As a writer, I must be true to my roots, and instructive literature comes out in me in earnest. I was an English teacher overseas in the Peace Corps, Uzbekistan and then also independently in China. I taught 8th grade writing in Texas as well as ESL to adults and kids. If teaching is breaking something down to its simplest components to be able to build- students in tow, a thing to its theoretical completion- this is how I approach most things in life. I am a parent and I utilize those skills. I love to cook and paint abstract pieces and I do graphic design. I use the skill of looking at the building blocks and ingredients to get to a desired result in those areas too. I think this is why I like writing for kids. Simplifying may seem just that...simple...but it’s a lifetime thus far of developing the skill of breaking things down in order to teach it... I think I bring this skill to the table as a writer too.
"Simplifying may seem just that...simple...but it’s a lifetime thus far of developing the
You have an impressive compendium of mythological creatures on your website, including the little known fairy pig from the Isle of Man known as the Arkan Sonney. What draws you to these creatures and in what ways have other writers responded to your work on that collection?
"We all have similar fears and insecurities too and you find them personified in many of the creatures of myth."
Authors from other countries have contacted me and asked when I am going to do an article on a creature from their culture. I am slowly working through an alphabetical list and so many have said they will be patient until I get to theirs! Others have reached out and thanked me for expanding past what they can find on Wikipedia. I try to cross reference and give examples from several sites so that I am not just replicating what is already easily accessible on the internet. What also seems to be helpful is talking about where the mythological creature has shown up in American pop culture. I find that advertising and product naming ventures pull from International myth and folklore a lot.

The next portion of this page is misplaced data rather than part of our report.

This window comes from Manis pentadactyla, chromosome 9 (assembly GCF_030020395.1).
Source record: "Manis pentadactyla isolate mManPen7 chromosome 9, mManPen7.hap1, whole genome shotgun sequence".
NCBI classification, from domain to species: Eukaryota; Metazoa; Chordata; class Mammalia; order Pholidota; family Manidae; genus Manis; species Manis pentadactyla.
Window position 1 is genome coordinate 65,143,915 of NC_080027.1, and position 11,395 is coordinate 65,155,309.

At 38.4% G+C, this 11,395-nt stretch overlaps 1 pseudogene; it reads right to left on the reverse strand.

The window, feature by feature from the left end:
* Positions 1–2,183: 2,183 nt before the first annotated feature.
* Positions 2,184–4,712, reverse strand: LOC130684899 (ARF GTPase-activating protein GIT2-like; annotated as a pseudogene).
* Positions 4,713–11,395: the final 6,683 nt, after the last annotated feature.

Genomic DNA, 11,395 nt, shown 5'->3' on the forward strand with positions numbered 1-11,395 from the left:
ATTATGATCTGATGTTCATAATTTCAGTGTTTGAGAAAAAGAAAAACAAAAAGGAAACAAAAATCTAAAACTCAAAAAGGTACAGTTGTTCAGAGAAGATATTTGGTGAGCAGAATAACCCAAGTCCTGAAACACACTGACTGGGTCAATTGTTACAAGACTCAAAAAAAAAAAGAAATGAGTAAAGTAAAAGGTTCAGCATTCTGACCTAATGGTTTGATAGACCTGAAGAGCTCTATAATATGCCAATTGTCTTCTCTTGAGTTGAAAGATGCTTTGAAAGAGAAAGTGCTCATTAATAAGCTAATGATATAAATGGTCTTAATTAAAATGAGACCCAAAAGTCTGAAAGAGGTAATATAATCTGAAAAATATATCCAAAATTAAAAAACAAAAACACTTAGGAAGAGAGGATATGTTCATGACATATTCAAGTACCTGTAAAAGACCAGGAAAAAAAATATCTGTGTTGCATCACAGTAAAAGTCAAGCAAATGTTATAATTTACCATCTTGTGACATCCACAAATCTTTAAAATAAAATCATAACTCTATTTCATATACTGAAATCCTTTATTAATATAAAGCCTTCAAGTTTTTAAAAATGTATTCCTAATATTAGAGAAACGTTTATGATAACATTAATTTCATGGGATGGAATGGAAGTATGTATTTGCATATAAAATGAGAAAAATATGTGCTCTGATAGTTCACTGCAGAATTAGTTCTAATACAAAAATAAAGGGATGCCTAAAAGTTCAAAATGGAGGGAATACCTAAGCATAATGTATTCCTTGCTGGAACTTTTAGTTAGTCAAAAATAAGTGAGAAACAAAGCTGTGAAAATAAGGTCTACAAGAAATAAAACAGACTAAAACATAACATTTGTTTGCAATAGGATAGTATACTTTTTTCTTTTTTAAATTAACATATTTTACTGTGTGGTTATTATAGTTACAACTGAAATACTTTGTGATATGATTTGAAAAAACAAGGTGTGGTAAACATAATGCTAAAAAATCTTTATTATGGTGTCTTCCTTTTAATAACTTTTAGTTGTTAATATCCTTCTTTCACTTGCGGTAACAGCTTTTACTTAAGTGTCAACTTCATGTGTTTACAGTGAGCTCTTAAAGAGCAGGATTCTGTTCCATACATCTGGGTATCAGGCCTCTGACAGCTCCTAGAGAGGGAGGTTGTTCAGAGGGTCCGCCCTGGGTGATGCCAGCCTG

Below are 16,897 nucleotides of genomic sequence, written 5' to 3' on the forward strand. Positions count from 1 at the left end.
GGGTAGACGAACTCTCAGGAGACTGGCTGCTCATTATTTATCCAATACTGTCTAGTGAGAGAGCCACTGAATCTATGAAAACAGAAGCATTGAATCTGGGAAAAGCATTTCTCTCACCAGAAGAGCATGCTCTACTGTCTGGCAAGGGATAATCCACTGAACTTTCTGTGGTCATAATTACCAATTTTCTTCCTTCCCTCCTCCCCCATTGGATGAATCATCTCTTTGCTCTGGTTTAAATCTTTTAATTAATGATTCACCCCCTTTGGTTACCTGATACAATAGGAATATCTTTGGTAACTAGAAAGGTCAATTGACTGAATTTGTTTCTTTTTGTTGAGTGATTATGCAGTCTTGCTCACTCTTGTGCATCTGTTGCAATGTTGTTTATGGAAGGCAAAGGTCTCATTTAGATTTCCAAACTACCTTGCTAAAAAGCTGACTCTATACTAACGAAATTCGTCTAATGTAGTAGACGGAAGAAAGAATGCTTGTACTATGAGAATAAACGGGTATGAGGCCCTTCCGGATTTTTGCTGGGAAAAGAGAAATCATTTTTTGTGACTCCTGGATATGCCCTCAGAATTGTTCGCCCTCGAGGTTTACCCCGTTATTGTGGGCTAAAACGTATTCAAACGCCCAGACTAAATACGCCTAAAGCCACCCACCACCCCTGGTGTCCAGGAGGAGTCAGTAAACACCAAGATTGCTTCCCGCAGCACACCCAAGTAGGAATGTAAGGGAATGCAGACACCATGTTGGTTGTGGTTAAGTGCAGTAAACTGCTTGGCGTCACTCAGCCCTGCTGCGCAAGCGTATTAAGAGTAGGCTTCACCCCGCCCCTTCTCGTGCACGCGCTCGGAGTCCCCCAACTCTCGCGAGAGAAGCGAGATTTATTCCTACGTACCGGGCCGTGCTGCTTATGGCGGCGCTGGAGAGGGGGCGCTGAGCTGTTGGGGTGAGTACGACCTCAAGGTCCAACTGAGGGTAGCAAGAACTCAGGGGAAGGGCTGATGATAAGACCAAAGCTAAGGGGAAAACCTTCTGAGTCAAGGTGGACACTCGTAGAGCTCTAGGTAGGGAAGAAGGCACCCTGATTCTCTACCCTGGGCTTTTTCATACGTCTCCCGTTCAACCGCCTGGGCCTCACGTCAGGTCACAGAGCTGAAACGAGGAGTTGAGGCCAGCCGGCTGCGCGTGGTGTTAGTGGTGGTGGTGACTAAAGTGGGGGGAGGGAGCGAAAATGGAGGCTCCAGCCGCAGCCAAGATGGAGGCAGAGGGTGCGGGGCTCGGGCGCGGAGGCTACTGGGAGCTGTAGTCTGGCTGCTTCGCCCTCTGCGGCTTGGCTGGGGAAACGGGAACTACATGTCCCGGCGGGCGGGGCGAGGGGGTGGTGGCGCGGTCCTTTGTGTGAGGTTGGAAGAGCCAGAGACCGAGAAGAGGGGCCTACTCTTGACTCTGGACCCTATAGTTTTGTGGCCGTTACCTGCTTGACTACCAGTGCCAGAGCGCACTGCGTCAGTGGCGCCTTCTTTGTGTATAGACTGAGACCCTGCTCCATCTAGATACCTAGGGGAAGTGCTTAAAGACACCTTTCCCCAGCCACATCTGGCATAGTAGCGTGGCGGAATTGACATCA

"I try to cross reference and give examples from several sites so that I am
What can you tell us about your most recent project? Do you have a few smaller stories on the go or are you working on something big?
I am currently seeking representation for a #STEM, PB series and am very excited about the process. I have a MG Contemporary Adventure based on Aztec Mythology that I am trying to find a home for as well and am also continually working on short stories and creature articles for my blog.
Last, but not least, where can readers find more of your work and stay up to date on your latest publications?
Find A.R. Jung's adaption of Margery Williams’ The Velveteen Rabbit on Amazon: The Girl Behind the Magic.
Joshua Gillingham is an author, editor, and game designer from Vancouver Island, Canada.